Thursday, 7 April 2011

The Mekong River

Before I get to the crux of this blog post let me show you a little something I've been wanted to show you for a while:
The (in)famous bia hoi
And now for the crux.

I spent most of today on the Mekong River. I had to get up at a ridiculous hour this morning to get on a boat that would be taking me (us, as it turned out. A Canadian couple was also on the boat) on a trip along the Mekong River. The idea was that we'd catch the sunrise while on the river then head down to Cai Rang floating market followed by another floating market and then a meander back to Can Tho through the mangrove-lined canals.

I just killed the crus of my blog post, I've managed a synopsis of the day's events in a single paragraph, which happens to include the world's most ungainly sentence. But I digress.

The sunrise.
We set off really early, cruising down the river in the early morning light, waiting for what was supposed to be an amazing sunrise. Needless to say the sun rose, but certainly not amazingly. Something about it rising over construction cranes and steel pipes nullified the effect a bit. The sun definitely was a striking orange hue, but the setting let it down a bit. Honestly I blame bad timing on the sun's part, really. It was like timing a stage entrance to collide with one of the moving props. Sloppy, really.

Vietnamese madness on water. Cai Rang floating market.
With the sun letting the team down a bit, Cai Rang floating market needed to make up the lost ground. And it did just that. Cai Rang came out of nowhere with a stunning entrance to the sound of outboard motors and lapping waves (I'm extending my stage metaphor by the way). Hundreds of boats had moored near the bank of the river and their owners were peddling their wares to the surrounding boats. The market itself was incredible, but I must confess a little disappointment in the variety of wares available. Most boats were selling pineapples, watermelons and other fresh produce. With the exception of a few boats selling crabs or fish there was very little on offer besides fruit. Our guide bought a couple of pineapples and we navigated through the market for a while before heading off.

We ducked down a little canal shortly after leaving Cai Rang. It was in this fated place that I had an epiphany of epic proportions. We moored at a little Vietnamese coffee shop/sitdown place with coffee and tea... I don't know what you would call it. Restaurant certainly doesn't fit the bill. Anyway, we moored at this little place and got out of the boat. Our guide then took us to see how the Vietnamese people make the fabled Pho. We were able to see all the steps in the process and were quite amazed by how much work goes into making those delicious noodles. After gawking like idiots at the process we went back to the coffee shop. I'll call it a coffe shop from now on, it makes life a little easier for me.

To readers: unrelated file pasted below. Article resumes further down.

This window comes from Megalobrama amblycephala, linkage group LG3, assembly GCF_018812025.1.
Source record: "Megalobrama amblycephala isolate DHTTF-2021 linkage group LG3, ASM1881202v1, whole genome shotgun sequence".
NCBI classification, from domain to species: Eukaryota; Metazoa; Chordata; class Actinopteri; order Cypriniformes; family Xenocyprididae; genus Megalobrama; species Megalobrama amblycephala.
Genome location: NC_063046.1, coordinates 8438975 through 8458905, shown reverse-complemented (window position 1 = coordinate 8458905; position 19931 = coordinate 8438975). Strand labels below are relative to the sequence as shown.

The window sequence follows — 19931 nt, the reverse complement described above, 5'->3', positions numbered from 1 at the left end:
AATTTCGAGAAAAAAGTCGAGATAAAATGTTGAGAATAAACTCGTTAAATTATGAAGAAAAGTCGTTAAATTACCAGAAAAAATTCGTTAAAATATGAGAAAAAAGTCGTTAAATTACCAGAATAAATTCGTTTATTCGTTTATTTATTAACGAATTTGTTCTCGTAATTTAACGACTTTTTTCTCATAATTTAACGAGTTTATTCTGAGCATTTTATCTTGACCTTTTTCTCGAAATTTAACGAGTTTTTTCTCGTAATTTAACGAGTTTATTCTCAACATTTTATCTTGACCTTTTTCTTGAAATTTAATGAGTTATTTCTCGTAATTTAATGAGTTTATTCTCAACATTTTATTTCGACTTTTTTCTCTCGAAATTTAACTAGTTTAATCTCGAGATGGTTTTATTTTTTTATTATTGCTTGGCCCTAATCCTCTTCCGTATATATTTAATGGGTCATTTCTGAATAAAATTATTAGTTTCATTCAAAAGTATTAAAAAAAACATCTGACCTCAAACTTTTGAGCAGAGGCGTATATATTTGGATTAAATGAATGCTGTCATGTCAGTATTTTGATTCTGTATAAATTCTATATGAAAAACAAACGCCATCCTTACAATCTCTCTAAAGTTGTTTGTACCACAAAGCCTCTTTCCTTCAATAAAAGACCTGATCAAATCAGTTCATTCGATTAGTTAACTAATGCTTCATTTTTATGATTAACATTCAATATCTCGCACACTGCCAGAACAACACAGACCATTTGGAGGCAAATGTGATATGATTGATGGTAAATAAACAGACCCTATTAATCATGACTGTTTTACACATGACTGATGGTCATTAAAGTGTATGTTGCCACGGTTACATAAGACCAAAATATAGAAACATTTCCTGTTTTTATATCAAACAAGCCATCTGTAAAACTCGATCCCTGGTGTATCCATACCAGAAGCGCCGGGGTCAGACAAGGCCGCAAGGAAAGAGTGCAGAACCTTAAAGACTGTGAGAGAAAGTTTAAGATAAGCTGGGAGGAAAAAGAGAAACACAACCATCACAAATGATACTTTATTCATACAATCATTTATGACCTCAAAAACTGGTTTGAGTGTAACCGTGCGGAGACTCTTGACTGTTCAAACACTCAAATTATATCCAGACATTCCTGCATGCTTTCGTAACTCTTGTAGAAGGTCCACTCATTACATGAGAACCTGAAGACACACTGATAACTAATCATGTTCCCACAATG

An epiphany in a glass.
 So we sat down and a menu was produced. I'd heard that Vietnamese coffee is good, so I ordered a hot coffee. Ice coffee was also available, which is why I called is a hot coffee. A tiny, steaming glass of coffee arrived five minutes later bringing with it a rich aroma. That first sip was the start of the epiphany I mentioned. Vietnamese coffee is the greatest thing ever to grace the planet. It blew me away. It was rich and flavoursome, potent but not at all bitter. It was almost creamy in its texture. Quite plainly, it is the greatest thing that happened to me today. I left the coffee shop wanting to go back for more immediately. And at 10 000 dong (R3.50) a glass, I should have. But we had more of the tour to do.

The nest floating market we reached was smaller than Cai Rang, but a little more diverse. Apart from freshp fruit and veg, there were cloths and clothes available. We only spent long enough at this market to buy some carrots as there were very few boats there in comparison to Cai Rang. After our brief stop we headed off the Mekong river into a nearby canal. What lay ahead was a slow, peaceful meander down canals lined with mangroves. We puttered along, snaking back and forth with the river for a couple of hours until we reached another coffee shop/lunchy place. After the gentle cruise down the canals, sitting and having an ice coffee in the shade was pure bliss.

After nearly 8 hours of Mekong River cruising we arrived back at Can Tho. It was 1 o'clock and it was sweltering so I headed back to my guesthouse to cool off near a fan. I then dawdled my way around the riverside district and made my way to this internet cafe to blog about my day. I'm off now to have some chow.

I'm running out of dong jokes already

P.S. Look what I spotted floating in the river. 
Pollution is pretty bad, but this is just ridiculous!
He shouldn't be smiling.

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